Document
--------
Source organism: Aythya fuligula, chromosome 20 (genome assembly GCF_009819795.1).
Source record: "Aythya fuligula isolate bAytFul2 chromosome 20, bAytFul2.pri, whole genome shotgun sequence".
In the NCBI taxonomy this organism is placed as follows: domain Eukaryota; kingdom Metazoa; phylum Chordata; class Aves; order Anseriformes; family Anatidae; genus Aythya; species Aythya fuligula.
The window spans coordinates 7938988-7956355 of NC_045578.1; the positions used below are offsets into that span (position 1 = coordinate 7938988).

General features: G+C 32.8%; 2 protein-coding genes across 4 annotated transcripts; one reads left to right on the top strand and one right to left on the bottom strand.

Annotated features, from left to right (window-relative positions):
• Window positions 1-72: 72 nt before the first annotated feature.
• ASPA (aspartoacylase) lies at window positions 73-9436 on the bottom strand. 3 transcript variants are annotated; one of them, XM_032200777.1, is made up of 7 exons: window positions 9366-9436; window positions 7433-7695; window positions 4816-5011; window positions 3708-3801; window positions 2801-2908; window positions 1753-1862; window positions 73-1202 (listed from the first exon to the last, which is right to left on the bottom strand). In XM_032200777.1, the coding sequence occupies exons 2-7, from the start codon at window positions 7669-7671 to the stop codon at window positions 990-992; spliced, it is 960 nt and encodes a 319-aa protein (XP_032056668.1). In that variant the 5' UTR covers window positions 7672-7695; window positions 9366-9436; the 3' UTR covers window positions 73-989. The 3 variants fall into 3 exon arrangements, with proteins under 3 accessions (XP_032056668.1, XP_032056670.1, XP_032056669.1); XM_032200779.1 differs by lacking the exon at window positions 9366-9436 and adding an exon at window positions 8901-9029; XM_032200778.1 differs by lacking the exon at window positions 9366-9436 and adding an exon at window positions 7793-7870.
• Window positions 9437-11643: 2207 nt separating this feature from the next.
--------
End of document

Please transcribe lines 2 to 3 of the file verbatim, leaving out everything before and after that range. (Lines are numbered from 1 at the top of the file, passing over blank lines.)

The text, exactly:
Source record: "Aythya fuligula isolate bAytFul2 chromosome 20, bAytFul2.pri, whole genome shotgun sequence".
In the NCBI taxonomy this organism is placed as follows: domain Eukaryota; kingdom Metazoa; phylum Chordata; class Aves; order Anseriformes; family Anatidae; genus Aythya; species Aythya fuligula.